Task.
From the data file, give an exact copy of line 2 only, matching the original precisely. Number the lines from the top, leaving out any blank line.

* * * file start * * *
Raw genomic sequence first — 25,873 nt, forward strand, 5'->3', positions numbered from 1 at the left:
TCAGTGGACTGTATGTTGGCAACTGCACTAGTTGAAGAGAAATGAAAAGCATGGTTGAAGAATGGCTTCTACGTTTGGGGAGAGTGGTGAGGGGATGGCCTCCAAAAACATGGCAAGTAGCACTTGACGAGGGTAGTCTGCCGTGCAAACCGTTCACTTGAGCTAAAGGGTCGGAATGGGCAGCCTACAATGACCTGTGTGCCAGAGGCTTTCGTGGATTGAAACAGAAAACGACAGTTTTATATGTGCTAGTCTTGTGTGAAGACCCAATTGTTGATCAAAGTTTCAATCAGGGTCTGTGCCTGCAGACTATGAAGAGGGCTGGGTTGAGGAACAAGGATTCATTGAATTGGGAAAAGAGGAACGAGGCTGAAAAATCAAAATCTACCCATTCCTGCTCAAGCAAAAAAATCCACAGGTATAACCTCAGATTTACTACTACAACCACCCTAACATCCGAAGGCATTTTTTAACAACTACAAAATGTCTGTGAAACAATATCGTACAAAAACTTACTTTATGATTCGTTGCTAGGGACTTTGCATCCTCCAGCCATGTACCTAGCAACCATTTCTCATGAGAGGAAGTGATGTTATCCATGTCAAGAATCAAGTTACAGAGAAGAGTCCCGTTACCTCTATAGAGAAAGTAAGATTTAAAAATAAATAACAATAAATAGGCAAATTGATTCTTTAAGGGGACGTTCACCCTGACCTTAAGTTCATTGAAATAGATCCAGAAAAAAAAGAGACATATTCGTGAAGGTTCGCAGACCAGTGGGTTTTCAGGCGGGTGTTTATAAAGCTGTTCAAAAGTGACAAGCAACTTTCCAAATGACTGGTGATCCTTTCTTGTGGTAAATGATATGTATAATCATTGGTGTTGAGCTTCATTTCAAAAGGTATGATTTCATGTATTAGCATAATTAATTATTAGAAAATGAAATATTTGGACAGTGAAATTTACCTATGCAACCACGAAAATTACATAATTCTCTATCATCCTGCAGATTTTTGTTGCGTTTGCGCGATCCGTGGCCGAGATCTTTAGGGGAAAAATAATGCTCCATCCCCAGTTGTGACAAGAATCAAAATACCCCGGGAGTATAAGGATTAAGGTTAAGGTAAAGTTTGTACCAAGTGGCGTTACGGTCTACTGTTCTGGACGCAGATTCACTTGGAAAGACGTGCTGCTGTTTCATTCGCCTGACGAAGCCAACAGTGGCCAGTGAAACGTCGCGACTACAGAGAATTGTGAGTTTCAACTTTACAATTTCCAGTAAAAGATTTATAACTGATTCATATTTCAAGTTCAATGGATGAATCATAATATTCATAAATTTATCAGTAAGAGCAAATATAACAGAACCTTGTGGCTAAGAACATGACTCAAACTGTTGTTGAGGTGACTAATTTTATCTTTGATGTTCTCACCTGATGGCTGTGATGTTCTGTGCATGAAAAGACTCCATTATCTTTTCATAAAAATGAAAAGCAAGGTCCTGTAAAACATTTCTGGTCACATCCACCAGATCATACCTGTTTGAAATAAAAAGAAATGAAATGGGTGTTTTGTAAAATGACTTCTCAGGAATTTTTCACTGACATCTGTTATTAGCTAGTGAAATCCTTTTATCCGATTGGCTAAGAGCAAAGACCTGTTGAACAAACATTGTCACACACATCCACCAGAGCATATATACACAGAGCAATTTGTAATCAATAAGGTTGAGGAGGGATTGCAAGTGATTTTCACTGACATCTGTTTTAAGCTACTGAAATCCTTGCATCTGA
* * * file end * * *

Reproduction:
TCAGTGGACTGTATGTTGGCAACTGCACTAGTTGAAGAGAAATGAAAAGCATGGTTGAAGAATGGCTTCTACGTTTGGGGAGAGTGGTGAGGGGATGGCCTCCAAAAACATGGCAAGTAGCACTTGACGAGGGTAGTCTGCCGTGCAAACCGTTCACTTGAGCTAAAGGGTCGGAATGGGCAGCCTACAATGACCTGTGTGCCAGAGGCTTTCGTGGATTGAAACAGAAAACGACAGTTTTATATGTGCTAGTCTTGTGTGAAGACCCAATTGTTGATCAAAGTTTCAATCAGGGTCTGTGCCTGCAGACTATGAAGAGGGCTGGGTTGAGGAACAAGGATTCATTGAATTGGGAAAAGAGGAACGAGGCTGAAAAATCAAAATCTACCCATTCCTGCTCAAGCAAAAAAATCCACAGGTATAACCTCAGATTTACTACTACAACCACCCTAACATCCGAAGGCATTTTTTAACAACTACAAAATGTCTGTGAAACAATATCGTACAAAAACTTACTTTATGATTCGTTGCTAGGGACTTTGCATCCTCCAGCCATGTACCTAGCAACCATTTCTCATGAGAGGAAGTGATGTTATCCATGTCAAGAATCAAGTTACAGAGAAGAGTCCCGTTACCTCTATAGAGAAAGTAAGATTTAAAAATAAATAACAATAAATAGGCAAATTGATTCTTTAAGGGGACGTTCACCCTGACCTTAAGTTCATTGAAATAGATCCAGAAAAAAAAGAGACATATTCGTGAAGGTTCGCAGACCAGTGGGTTTTCAGGCGGGTGTTTATAAAGCTGTTCAAAAGTGACAAGCAACTTTCCAAATGACTGGTGATCCTTTCTTGTGGTAAATGATATGTATAATCATTGGTGTTGAGCTTCATTTCAAAAGGTATGATTTCATGTATTAGCATAATTAATTATTAGAAAATGAAATATTTGGACAGTGAAATTTACCTATGCAACCACGAAAATTACATAATTCTCTATCATCCTGCAGATTTTTGTTGCGTTTGCGCGATCCGTGGCCGAGATCTTTAGGGGAAAAATAATGCTCCATCCCCAGTTGTGACAAGAATCAAAATACCCCGGGAGTATAAGGATTAAGGTTAAGGTAAAGTTTGTACCAAGTGGCGTTACGGTCTACTGTTCTGGACGCAGATTCACTTGGAAAGACGTGCTGCTGTTTCATTCGCCTGACGAAGCCAACAGTGGCCAGTGAAACGTCGCGACTACAGAGAATTGTGAGTTTCAACTTTACAATTTCCAGTAAAAGATTTATAACTGATTCATATTTCAAGTTCAATGGATGAATCATAATATTCATAAATTTATCAGTAAGAGCAAATATAACAGAACCTTGTGGCTAAGAACATGACTCAAACTGTTGTTGAGGTGACTAATTTTATCTTTGATGTTCTCACCTGATGGCTGTGATGTTCTGTGCATGAAAAGACTCCATTATCTTTTCATAAAAATGAAAAGCAAGGTCCTGTAAAACATTTCTGGTCACATCCACCAGATCATACCTGTTTGAAATAAAAAGAAATGAAATGGGTGTTTTGTAAAATGACTTCTCAGGAATTTTTCACTGACATCTGTTATTAGCTAGTGAAATCCTTTTATCCGATTGGCTAAGAGCAAAGACCTGTTGAACAAACATTGTCACACACATCCACCAGAGCATATATACACAGAGCAATTTGTAATCAATAAGGTTGAGGAGGGATTGCAAGTGATTTTCACTGACATCTGTTTTAAGCTACTGAAATCCTTGCATCTGA